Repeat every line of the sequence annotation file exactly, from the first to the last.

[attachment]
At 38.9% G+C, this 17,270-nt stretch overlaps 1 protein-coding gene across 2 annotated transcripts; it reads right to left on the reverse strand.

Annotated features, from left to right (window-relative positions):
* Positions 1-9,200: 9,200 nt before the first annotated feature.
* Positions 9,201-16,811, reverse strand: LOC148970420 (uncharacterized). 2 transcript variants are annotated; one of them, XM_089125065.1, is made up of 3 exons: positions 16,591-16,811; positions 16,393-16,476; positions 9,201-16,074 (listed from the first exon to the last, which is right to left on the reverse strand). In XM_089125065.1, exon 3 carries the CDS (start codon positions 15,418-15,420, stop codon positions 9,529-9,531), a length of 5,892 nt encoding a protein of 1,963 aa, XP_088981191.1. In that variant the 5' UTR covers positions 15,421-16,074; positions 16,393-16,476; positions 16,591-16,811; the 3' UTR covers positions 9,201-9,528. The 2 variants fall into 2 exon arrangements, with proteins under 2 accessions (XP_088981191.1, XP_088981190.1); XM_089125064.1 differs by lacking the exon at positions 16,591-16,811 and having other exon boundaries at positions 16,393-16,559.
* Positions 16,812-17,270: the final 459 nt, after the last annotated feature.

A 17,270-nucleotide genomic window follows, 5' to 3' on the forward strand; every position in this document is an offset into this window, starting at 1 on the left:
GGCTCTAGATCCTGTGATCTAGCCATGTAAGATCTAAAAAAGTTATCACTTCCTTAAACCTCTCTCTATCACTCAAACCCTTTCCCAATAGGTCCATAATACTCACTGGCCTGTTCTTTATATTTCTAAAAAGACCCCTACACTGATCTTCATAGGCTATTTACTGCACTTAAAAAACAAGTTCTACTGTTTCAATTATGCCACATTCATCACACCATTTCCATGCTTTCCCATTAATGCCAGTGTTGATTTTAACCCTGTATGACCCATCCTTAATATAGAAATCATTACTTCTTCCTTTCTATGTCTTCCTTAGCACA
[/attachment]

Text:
At 38.9% G+C, this 17,270-nt stretch overlaps 1 protein-coding gene across 2 annotated transcripts; it reads right to left on the reverse strand.

Annotated features, from left to right (window-relative positions):
* Positions 1-9,200: 9,200 nt before the first annotated feature.
* Positions 9,201-16,811, reverse strand: LOC148970420 (uncharacterized). 2 transcript variants are annotated; one of them, XM_089125065.1, is made up of 3 exons: positions 16,591-16,811; positions 16,393-16,476; positions 9,201-16,074 (listed from the first exon to the last, which is right to left on the reverse strand). In XM_089125065.1, exon 3 carries the CDS (start codon positions 15,418-15,420, stop codon positions 9,529-9,531), a length of 5,892 nt encoding a protein of 1,963 aa, XP_088981191.1. In that variant the 5' UTR covers positions 15,421-16,074; positions 16,393-16,476; positions 16,591-16,811; the 3' UTR covers positions 9,201-9,528. The 2 variants fall into 2 exon arrangements, with proteins under 2 accessions (XP_088981191.1, XP_088981190.1); XM_089125064.1 differs by lacking the exon at positions 16,591-16,811 and having other exon boundaries at positions 16,393-16,559.
* Positions 16,812-17,270: the final 459 nt, after the last annotated feature.

A 17,270-nucleotide genomic window follows, 5' to 3' on the forward strand; every position in this document is an offset into this window, starting at 1 on the left:
GGCTCTAGATCCTGTGATCTAGCCATGTAAGATCTAAAAAAGTTATCACTTCCTTAAACCTCTCTCTATCACTCAAACCCTTTCCCAATAGGTCCATAATACTCACTGGCCTGTTCTTTATATTTCTAAAAAGACCCCTACACTGATCTTCATAGGCTATTTACTGCACTTAAAAAACAAGTTCTACTGTTTCAATTATGCCACATTCATCACACCATTTCCATGCTTTCCCATTAATGCCAGTGTTGATTTTAACCCTGTATGACCCATCCTTAATATAGAAATCATTACTTCTTCCTTTCTATGTCTTCCTTAGCACA